GYang
Oh, I don't know about that. I was convinced that I no longer need my digital patchbay.

Hey... I got something out of it.

Jasper
Old 23rd November 2005
  #176
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LightningBefore's Avatar
 

Quote:
Originally Posted by dolo
this is exactly what i'm talking about. i have more gear than one rosetta can clock. thus the need for the bb. thus effectively having all my digital devices on the same clock. i look at it as the big ben is the conductor in an orchestra. it'll be very difficult for a 96 piece orch to play in perfect time without the conductor. the tempo will be smear and less distinct will ever one tries to keep his own timming.

just my 2¢
haha you got that from the back of the big ben manual. . . yeah, I read it

but that is a GREAT example.
Old 23rd November 2005
  #177
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There was a point I was completely against the Big Ben, but it was the fault of crappy BNC cabling and improper termination. Now that I have my Lynx Aurora properly clocked to the big ben, I think it is a wonderful device.
Old 23rd November 2005
  #178
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quality converters...

Quote:
Originally Posted by gp71
Hey there
referring to your original post, I use a Yamaha AW4416 and thought for a long time about getting a good clock which I read significantly improved its crappy converters.

I didn't get a clock but I ended up getting a crane song hedd for a/d and a benchmark d/a instead of the yamaha's. Holy ****! is all I can say as to the improvement on both ends.
I don't doubt it. I think quality converters are just as important as your mic and pre, it's only as good as the weakest link in your chain. I have a Trak 2 apgoee and it KILLS the old 888s, even kills the 192s in my opinion. Even the Mini Me by apogee sounds really great, hell I would say sell one of your mediocre pieces and get a mini me if on a budget. And a Big Ben will definitely help your converters, but it is even better to start with something decent. Rosetta 200 could even clock your other gear and make them sound better than they do. That's my .02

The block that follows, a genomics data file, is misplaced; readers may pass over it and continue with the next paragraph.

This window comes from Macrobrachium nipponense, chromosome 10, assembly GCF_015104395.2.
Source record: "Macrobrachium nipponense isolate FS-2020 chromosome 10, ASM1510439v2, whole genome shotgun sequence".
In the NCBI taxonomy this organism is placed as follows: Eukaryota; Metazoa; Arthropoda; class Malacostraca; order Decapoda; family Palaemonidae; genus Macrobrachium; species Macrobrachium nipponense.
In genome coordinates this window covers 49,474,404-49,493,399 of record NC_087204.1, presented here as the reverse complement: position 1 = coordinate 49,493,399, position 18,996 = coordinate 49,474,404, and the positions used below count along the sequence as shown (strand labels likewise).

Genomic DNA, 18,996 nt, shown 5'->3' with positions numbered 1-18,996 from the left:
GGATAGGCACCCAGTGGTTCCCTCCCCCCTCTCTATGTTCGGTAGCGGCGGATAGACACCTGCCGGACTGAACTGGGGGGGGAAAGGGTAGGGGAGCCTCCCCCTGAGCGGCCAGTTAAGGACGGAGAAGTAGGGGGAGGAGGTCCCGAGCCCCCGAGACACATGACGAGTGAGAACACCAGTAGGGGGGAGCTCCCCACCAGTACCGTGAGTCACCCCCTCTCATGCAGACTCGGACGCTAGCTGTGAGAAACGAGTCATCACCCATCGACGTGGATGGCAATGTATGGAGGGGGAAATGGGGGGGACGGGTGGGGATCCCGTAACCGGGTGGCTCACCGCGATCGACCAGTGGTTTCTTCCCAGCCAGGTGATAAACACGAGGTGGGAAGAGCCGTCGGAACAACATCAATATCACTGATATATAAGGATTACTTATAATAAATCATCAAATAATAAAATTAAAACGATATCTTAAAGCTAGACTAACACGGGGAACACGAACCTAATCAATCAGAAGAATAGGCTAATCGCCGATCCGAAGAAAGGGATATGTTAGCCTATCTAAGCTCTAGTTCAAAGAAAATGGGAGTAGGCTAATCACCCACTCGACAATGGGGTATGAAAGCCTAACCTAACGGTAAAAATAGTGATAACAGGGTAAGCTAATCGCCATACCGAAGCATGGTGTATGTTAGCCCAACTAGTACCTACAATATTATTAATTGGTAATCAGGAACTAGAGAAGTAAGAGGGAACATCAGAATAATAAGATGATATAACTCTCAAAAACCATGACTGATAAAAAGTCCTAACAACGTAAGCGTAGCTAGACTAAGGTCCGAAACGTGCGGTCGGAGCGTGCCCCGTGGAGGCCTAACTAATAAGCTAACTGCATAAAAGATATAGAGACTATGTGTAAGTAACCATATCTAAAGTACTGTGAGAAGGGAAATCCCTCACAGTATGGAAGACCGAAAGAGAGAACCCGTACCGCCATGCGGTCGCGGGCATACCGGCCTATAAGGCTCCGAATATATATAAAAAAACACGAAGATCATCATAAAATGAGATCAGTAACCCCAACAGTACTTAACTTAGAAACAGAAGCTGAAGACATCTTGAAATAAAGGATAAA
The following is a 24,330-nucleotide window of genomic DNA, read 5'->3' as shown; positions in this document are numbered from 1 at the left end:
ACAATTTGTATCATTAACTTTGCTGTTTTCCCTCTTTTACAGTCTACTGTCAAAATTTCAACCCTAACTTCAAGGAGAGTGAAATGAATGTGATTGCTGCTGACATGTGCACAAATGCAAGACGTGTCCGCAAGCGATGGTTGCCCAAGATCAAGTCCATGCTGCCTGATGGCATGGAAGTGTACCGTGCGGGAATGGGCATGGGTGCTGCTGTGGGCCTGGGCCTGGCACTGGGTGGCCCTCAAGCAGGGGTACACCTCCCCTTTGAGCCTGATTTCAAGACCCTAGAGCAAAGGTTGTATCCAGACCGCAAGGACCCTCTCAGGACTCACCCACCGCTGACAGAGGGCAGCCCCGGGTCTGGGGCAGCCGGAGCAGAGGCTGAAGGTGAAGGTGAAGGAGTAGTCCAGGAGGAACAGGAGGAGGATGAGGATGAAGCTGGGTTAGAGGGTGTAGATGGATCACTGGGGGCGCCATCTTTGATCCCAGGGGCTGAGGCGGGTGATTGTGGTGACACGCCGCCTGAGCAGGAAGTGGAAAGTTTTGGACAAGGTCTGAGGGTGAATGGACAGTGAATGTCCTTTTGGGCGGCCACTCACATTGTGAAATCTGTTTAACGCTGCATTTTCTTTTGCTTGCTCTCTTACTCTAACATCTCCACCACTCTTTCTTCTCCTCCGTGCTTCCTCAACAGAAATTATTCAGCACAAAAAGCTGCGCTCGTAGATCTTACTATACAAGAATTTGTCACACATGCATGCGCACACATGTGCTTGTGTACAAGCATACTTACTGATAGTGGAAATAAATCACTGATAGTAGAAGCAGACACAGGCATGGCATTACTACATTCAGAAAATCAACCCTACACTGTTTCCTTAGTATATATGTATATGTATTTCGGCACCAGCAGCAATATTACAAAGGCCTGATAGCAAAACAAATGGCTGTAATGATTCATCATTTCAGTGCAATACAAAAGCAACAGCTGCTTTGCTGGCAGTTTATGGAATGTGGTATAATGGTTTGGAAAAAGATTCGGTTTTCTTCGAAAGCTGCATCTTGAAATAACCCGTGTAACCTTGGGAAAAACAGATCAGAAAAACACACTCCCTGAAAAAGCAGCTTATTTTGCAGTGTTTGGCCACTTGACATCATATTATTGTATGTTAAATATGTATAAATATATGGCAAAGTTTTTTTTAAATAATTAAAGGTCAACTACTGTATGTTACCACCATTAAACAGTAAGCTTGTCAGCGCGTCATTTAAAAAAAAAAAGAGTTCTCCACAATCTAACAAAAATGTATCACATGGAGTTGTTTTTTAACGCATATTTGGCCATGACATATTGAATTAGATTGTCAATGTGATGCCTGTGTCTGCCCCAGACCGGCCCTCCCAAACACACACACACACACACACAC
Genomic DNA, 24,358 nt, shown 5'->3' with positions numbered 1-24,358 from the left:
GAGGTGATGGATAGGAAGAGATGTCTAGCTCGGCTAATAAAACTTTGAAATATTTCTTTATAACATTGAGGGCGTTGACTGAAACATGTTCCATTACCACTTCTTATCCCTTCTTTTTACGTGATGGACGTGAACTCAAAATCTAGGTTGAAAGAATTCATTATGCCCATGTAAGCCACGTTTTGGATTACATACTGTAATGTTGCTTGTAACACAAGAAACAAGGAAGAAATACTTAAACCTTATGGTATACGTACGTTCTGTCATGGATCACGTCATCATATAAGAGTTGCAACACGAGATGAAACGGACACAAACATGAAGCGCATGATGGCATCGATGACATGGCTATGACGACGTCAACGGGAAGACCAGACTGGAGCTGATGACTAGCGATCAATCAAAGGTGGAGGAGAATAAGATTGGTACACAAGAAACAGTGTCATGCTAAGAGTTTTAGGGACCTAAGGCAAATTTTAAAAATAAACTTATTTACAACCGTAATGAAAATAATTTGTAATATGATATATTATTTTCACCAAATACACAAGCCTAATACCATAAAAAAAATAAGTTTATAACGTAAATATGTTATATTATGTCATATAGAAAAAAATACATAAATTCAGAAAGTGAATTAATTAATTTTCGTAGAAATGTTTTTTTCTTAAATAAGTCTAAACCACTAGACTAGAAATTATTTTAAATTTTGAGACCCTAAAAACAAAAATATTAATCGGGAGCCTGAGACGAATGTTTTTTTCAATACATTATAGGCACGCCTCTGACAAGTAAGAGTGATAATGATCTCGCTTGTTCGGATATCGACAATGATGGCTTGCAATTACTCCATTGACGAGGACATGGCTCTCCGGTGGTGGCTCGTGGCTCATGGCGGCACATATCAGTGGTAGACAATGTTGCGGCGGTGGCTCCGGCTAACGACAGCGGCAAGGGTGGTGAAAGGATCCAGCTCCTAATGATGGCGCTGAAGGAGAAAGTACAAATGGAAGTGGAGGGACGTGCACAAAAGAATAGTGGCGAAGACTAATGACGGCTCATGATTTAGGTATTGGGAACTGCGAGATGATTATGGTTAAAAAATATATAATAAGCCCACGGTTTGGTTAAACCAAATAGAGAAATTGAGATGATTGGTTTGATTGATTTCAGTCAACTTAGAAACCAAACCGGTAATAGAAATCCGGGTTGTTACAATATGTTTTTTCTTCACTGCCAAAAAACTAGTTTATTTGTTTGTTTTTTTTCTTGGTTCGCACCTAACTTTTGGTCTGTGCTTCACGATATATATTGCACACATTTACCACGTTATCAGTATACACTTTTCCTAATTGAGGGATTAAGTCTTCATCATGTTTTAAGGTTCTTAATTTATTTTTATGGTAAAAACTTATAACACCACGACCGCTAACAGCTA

Old 23rd November 2005
  #179
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thephatboi's Avatar
 

Quote:
Originally Posted by mogWai
why doesnt Apogees high end stuff have BIg Ben - or at least Big Ben technology built in?!
Actually the Apogee AD16x and DA16X do have the Big Ben clock built in. Only the Rosettas do not, though their clocks are not bad, but the BB is better.
Old 23rd November 2005
  #180
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Big ben

Raul,

I bet you will hear the BB make a noticable difference in your other converters for the better. That said, the point about buying better converters in the first place is extremely valid. Try this: the big ben is only about $1200 versus alot more $ for better converters. Buy a BB and see if it improves your sound enough to justify it, If it does, keep it, if it doesn't, they hold their value really well and you can resell it for probably close to what you pay for it if you shop around and get a good deal. If you don't keep it, then buy some better converters altogether. And of course you have to consider how many channels you really need, how are you interfacing with whatever DAW you use, all that you have to figure into how much you will have to spend on new converters, I think the cost of the BB is small for what it can do and when you upgrade overall converters, you can sell it and get $95% of your money back make sense?